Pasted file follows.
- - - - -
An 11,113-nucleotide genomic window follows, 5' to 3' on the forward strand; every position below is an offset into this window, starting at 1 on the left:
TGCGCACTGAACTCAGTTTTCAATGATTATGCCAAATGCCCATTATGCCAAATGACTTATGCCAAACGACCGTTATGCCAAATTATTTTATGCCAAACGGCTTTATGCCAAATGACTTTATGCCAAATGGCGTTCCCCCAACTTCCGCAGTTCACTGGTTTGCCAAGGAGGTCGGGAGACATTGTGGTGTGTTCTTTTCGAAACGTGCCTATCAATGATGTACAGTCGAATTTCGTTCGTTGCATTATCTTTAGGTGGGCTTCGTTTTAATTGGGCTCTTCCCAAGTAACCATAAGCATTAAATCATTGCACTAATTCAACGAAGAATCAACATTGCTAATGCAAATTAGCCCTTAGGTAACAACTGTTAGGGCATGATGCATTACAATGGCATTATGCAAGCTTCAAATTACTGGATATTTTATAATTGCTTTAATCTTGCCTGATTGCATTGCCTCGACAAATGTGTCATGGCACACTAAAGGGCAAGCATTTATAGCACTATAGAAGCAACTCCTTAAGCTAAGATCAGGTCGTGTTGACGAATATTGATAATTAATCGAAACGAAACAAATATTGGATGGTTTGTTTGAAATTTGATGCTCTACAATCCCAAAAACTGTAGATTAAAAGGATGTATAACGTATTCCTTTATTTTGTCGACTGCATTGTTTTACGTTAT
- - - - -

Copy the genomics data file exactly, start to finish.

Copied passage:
An 11,113-nucleotide genomic window follows, 5' to 3' on the forward strand; every position below is an offset into this window, starting at 1 on the left:
TGCGCACTGAACTCAGTTTTCAATGATTATGCCAAATGCCCATTATGCCAAATGACTTATGCCAAACGACCGTTATGCCAAATTATTTTATGCCAAACGGCTTTATGCCAAATGACTTTATGCCAAATGGCGTTCCCCCAACTTCCGCAGTTCACTGGTTTGCCAAGGAGGTCGGGAGACATTGTGGTGTGTTCTTTTCGAAACGTGCCTATCAATGATGTACAGTCGAATTTCGTTCGTTGCATTATCTTTAGGTGGGCTTCGTTTTAATTGGGCTCTTCCCAAGTAACCATAAGCATTAAATCATTGCACTAATTCAACGAAGAATCAACATTGCTAATGCAAATTAGCCCTTAGGTAACAACTGTTAGGGCATGATGCATTACAATGGCATTATGCAAGCTTCAAATTACTGGATATTTTATAATTGCTTTAATCTTGCCTGATTGCATTGCCTCGACAAATGTGTCATGGCACACTAAAGGGCAAGCATTTATAGCACTATAGAAGCAACTCCTTAAGCTAAGATCAGGTCGTGTTGACGAATATTGATAATTAATCGAAACGAAACAAATATTGGATGGTTTGTTTGAAATTTGATGCTCTACAATCCCAAAAACTGTAGATTAAAAGGATGTATAACGTATTCCTTTATTTTGTCGACTGCATTGTTTTACGTTAT